This page provides troubleshooting information for common scenarios when using logs-based metrics in Cloud Logging.
Metric is missing logs data
There are several possible reasons for missing data in logs-based metrics:
New log entries might not match your metric's filter. A logs-based metric gets data from matching log entries that are received after the metric is created. Logging doesn't backfill the metric from previous log entries.
New log entries might not contain the correct field, or the data might not be in the correct format for extraction by your distribution metric. Check that your field names and regular expressions are correct.
Your metric counts might be delayed. Even though countable log entries appear in the Logs Explorer, it may take up to 10 minutes to update the logs-based metrics in Cloud Monitoring.
The log entries that are displayed might be counted late or might not be counted at all, because they are time-stamped too far in the past or future. If a log entry is received by Cloud Logging more than 24 hours in the past or 10 minutes in the future, then the log entry won't be counted in the logs-based metric.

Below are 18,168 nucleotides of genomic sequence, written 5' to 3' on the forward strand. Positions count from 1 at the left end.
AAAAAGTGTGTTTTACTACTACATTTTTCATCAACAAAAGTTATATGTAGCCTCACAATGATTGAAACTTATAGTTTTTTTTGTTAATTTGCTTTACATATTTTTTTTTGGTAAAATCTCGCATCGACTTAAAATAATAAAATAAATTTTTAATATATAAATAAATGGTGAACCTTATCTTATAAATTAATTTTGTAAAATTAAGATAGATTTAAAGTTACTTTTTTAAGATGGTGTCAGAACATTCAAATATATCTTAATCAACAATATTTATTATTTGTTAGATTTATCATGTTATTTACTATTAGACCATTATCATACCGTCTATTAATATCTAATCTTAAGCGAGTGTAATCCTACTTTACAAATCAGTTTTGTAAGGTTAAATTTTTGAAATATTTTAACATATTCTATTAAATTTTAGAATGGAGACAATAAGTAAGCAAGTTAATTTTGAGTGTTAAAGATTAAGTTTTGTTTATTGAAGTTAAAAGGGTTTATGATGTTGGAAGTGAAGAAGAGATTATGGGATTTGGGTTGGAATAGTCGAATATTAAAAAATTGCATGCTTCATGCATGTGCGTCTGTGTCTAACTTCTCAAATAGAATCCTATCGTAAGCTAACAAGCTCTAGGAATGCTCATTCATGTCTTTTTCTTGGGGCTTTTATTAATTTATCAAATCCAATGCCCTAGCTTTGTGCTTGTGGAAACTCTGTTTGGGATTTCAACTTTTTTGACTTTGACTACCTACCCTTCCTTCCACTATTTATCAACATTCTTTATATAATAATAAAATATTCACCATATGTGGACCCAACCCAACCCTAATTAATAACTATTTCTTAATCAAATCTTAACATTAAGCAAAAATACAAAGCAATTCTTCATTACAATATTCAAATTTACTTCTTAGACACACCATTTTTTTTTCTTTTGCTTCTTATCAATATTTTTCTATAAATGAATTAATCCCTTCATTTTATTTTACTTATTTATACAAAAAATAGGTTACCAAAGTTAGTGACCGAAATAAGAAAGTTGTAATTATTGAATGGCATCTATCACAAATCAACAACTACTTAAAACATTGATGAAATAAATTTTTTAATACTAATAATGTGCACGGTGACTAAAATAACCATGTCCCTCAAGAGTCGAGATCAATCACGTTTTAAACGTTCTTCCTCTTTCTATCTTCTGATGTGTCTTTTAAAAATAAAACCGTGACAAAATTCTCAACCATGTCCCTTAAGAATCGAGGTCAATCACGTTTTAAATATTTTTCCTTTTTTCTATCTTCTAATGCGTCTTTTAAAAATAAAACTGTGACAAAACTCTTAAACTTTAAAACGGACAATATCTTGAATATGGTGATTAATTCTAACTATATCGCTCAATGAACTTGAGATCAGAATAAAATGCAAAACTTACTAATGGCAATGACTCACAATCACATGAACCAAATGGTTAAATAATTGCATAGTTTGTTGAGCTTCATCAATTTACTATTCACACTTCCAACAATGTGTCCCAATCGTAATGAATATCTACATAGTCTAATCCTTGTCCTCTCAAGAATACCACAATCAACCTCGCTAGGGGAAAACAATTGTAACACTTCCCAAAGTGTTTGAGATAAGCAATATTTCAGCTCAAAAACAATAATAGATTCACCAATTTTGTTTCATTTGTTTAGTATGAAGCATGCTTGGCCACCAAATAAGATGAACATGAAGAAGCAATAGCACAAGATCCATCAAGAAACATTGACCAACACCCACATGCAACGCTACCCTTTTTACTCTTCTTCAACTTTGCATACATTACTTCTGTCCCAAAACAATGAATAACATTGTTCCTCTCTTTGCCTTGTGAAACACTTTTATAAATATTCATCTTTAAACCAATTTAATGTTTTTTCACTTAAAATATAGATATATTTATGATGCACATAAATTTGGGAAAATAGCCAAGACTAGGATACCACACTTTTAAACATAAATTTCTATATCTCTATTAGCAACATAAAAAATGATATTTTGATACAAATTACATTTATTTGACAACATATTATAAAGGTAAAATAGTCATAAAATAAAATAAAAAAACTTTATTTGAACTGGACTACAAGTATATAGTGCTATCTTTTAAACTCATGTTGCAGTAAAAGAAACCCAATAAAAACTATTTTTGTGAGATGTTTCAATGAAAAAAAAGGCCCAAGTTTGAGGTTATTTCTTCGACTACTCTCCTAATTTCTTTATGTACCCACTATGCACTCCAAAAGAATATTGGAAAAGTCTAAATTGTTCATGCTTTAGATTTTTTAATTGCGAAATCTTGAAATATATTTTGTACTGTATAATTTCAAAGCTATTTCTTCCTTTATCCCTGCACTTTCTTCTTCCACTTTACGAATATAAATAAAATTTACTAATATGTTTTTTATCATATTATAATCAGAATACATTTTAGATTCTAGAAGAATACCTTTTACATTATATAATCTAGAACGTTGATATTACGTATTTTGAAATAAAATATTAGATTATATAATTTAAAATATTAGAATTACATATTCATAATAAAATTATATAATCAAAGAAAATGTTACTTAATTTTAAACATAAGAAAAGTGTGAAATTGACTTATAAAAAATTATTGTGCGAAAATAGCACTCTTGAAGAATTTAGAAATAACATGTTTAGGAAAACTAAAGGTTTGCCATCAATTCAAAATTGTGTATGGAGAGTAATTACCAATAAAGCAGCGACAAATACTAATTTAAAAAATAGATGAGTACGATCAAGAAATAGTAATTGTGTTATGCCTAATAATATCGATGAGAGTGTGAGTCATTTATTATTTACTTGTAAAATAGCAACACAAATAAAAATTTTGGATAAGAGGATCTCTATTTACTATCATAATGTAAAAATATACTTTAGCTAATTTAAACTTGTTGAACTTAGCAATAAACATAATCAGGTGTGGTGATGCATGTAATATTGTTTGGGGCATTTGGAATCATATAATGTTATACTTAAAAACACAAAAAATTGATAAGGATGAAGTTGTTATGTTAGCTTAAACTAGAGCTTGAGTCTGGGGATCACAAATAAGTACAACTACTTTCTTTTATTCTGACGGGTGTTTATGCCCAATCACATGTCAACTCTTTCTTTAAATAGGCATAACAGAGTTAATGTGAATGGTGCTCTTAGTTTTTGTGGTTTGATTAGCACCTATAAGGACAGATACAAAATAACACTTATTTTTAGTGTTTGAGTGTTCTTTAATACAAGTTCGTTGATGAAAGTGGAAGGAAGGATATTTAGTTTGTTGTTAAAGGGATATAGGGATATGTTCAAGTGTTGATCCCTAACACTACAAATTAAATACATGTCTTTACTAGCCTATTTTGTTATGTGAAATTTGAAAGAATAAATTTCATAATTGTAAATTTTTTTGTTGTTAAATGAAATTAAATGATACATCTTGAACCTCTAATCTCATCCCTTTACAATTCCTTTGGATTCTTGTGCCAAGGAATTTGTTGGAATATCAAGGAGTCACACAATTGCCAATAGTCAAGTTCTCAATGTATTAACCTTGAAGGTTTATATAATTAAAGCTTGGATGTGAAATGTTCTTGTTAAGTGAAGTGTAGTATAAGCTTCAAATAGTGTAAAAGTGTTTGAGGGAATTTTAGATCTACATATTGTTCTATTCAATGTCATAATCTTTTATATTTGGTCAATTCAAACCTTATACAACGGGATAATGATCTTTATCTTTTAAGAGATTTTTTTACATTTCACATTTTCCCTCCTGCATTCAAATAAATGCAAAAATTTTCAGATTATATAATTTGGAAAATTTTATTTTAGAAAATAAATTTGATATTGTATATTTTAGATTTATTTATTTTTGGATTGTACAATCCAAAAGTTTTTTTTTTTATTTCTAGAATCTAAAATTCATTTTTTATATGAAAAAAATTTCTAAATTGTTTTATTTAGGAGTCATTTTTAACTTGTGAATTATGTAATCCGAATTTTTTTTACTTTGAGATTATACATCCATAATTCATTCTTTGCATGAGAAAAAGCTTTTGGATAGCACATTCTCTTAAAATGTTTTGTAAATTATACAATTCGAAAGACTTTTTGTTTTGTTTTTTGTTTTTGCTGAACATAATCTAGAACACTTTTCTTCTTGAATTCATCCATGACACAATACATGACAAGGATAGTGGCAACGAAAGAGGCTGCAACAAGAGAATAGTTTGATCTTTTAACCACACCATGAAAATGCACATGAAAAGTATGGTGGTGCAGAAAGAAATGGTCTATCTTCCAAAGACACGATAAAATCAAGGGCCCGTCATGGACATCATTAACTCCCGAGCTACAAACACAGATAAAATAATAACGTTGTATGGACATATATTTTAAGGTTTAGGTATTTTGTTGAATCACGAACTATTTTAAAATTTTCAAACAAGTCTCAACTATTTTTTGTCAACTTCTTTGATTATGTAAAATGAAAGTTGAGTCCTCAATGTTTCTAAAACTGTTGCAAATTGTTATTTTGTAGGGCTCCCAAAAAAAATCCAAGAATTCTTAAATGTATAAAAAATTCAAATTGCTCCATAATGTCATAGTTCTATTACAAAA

The number of late-arriving entries is recorded for each log in the system logs-based metric
Example: A log entry matching a logs-based metric arrives late. It has a
timestampof 2:30 PM on February 20, 2020 and a
receivedTimestampof 2:45 PM on February 21, 2020. This entry won't be counted in the logs-based metric.
Resource type is "undefined" in Cloud Monitoring
Some Cloud Logging monitored-resource types do not map directly to Cloud Monitoring monitored-resource types. For example, when you first create either an alert or chart from a logs-based metric, you might see that the resource type is "undefined".
The monitored-resource type maps either to
global or a different
monitored-resource type in Cloud Monitoring. See the
Mappings for Logging-only resources
to determine which monitored-resource type you need to choose.
False-positive alerts or alerts that aren't triggered
You could get false-positive alerts or alerts that aren't being triggered from logs-based metrics because the alignment period for the alert is too short. Common scenarios where an alignment period that's too short causes problems are when an alert uses less than logic, or the alert is based on a percentile condition for a distribution metric.
False-positive alerts can occur because log
entries can be sent to Logging late. For example, the log fields
receiveTimestamp can have a delta of minutes in some cases.
Also, when Logging ingests logs, there is an inherent delay
between when the log entries are generated and when Logging
receives them. This means that Logging might not have the
total count for a particular log entry until some later point in time after the
log entries were generated. This is why an alert using less than logic
or based on a percentile condition for a distribution metric can
produce a false-positive alert: not all the log entries have been accounted for